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Pay-At-The-Pump Hydrogen Almost A Reality

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2009 Honda FCX Clarity

2009 Honda FCX Clarity

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Just as hopes for a national hydrogen infrastructure seem to be fading, it seems that a small infrastructure is finally within reach—at least in California—and that several smaller hurdles, at least on the refueling side, are on the verge of being solved.

One of those issues is that drivers can’t actually buy hydrogen in California, and that many of the stations have limited hours and are associated with energy companies, the state, or fuel-cell advocacy groups. But it looks like they’ll be able to buy the compressed gas as soon as next year. Today, stations can’t charge for it because no major standards organization has established standards for the fuel or for its dispensation. So last summer, California adopted interim standards for hydrogen fuel—the first step—and it’s anticipated that the metrology issues will be solved by 2011; other states will likely follow.

The conventional mass-flow meters that are used to dispense gases, which measure the torque generated by the coriolis effect as it swirls through, don’t work reliably for hydrogen, clarified Honda R&D engineer Ryan Harty, so new methods have been devised before customers can really ‘pay at the pump.’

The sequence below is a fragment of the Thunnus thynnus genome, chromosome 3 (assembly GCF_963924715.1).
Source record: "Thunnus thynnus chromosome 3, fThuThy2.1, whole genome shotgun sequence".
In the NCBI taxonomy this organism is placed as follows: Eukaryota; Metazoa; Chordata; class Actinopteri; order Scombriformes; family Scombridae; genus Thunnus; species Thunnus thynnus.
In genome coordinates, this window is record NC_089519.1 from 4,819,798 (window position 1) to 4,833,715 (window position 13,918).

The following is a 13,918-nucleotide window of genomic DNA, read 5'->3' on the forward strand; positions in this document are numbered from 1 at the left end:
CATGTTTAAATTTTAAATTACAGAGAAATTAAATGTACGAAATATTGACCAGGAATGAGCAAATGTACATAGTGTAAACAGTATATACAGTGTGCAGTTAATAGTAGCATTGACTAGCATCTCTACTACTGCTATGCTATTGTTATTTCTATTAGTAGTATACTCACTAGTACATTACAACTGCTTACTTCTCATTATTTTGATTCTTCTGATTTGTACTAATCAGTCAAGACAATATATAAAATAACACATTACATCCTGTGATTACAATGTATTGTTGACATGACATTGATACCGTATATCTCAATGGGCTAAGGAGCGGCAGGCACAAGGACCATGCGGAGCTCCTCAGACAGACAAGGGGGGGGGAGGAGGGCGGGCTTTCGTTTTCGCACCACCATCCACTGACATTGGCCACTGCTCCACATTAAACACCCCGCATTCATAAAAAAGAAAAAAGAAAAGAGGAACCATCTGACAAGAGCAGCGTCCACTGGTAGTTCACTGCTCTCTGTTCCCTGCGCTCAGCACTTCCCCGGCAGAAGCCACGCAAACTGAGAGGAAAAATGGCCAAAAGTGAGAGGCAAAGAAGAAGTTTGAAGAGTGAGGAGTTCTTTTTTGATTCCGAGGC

Currently, according to California Fuel Cell Partnership communications director Chris White, stations approximate the amount of hydrogen used by the vehicles that refuel there and the distance they travel. “It’s more like a cell phone plan,” she says.

Chevrolet Equinox Fuel Cell with mobile refueler

Chevrolet Equinox Fuel Cell with mobile refueler

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By the time it’s sold by actual usage, the Partnership anticipates that hydrogen will cost $2 to $3 per kilogram (roughly equivalent to a gallon of gasoline) before taxes. Current estimates place the price of a kilogram closer to $10, so it may take some subsidies to get it down there.

Each hydrogen station capable of refueling about 100 vehicles a day costs around $2 million, according to Harty—there are six stations of that capacity expected in the next two years (in addition to California’s 26 now)—but White adds that stations can cost as little as $500,000. Stations wouldn’t have any of the potential environmental issues such as soil-seepage and groundwater-tainting leaks, either.

 
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